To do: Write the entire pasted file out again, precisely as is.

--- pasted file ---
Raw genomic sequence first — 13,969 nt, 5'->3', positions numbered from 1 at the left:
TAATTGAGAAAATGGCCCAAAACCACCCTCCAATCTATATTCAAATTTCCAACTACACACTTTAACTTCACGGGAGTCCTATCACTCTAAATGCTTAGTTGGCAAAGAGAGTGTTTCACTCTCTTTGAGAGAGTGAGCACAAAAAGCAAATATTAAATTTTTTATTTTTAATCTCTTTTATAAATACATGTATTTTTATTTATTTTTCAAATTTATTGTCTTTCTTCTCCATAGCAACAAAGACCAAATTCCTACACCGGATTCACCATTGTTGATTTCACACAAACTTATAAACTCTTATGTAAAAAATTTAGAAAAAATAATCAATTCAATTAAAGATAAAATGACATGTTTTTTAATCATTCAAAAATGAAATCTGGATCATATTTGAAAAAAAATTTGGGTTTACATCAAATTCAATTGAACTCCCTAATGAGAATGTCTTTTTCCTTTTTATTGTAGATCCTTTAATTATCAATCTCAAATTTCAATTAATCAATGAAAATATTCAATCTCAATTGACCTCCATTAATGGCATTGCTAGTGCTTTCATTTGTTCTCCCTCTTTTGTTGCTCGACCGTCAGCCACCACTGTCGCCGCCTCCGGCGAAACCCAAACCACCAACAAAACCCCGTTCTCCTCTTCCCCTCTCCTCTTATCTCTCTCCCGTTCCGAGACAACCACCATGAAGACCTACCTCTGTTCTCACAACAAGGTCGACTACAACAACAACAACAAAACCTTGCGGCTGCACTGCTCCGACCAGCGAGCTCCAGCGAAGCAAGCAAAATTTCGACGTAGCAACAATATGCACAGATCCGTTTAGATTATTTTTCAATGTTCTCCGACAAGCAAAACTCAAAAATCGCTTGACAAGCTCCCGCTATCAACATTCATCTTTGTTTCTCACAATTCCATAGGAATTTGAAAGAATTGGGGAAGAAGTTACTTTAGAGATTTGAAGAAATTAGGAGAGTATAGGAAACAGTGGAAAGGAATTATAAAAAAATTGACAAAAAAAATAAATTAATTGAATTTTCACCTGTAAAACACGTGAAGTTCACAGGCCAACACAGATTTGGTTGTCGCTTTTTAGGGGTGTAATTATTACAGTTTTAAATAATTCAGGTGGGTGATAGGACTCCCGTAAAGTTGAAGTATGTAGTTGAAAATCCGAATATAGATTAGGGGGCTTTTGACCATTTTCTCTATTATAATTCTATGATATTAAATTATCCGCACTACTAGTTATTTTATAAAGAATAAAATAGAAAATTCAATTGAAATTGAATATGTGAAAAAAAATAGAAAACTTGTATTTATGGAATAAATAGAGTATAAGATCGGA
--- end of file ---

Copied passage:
Raw genomic sequence first — 13,969 nt, 5'->3', positions numbered from 1 at the left:
TAATTGAGAAAATGGCCCAAAACCACCCTCCAATCTATATTCAAATTTCCAACTACACACTTTAACTTCACGGGAGTCCTATCACTCTAAATGCTTAGTTGGCAAAGAGAGTGTTTCACTCTCTTTGAGAGAGTGAGCACAAAAAGCAAATATTAAATTTTTTATTTTTAATCTCTTTTATAAATACATGTATTTTTATTTATTTTTCAAATTTATTGTCTTTCTTCTCCATAGCAACAAAGACCAAATTCCTACACCGGATTCACCATTGTTGATTTCACACAAACTTATAAACTCTTATGTAAAAAATTTAGAAAAAATAATCAATTCAATTAAAGATAAAATGACATGTTTTTTAATCATTCAAAAATGAAATCTGGATCATATTTGAAAAAAAATTTGGGTTTACATCAAATTCAATTGAACTCCCTAATGAGAATGTCTTTTTCCTTTTTATTGTAGATCCTTTAATTATCAATCTCAAATTTCAATTAATCAATGAAAATATTCAATCTCAATTGACCTCCATTAATGGCATTGCTAGTGCTTTCATTTGTTCTCCCTCTTTTGTTGCTCGACCGTCAGCCACCACTGTCGCCGCCTCCGGCGAAACCCAAACCACCAACAAAACCCCGTTCTCCTCTTCCCCTCTCCTCTTATCTCTCTCCCGTTCCGAGACAACCACCATGAAGACCTACCTCTGTTCTCACAACAAGGTCGACTACAACAACAACAACAAAACCTTGCGGCTGCACTGCTCCGACCAGCGAGCTCCAGCGAAGCAAGCAAAATTTCGACGTAGCAACAATATGCACAGATCCGTTTAGATTATTTTTCAATGTTCTCCGACAAGCAAAACTCAAAAATCGCTTGACAAGCTCCCGCTATCAACATTCATCTTTGTTTCTCACAATTCCATAGGAATTTGAAAGAATTGGGGAAGAAGTTACTTTAGAGATTTGAAGAAATTAGGAGAGTATAGGAAACAGTGGAAAGGAATTATAAAAAAATTGACAAAAAAAATAAATTAATTGAATTTTCACCTGTAAAACACGTGAAGTTCACAGGCCAACACAGATTTGGTTGTCGCTTTTTAGGGGTGTAATTATTACAGTTTTAAATAATTCAGGTGGGTGATAGGACTCCCGTAAAGTTGAAGTATGTAGTTGAAAATCCGAATATAGATTAGGGGGCTTTTGACCATTTTCTCTATTATAATTCTATGATATTAAATTATCCGCACTACTAGTTATTTTATAAAGAATAAAATAGAAAATTCAATTGAAATTGAATATGTGAAAAAAAATAGAAAACTTGTATTTATGGAATAAATAGAGTATAAGATCGGA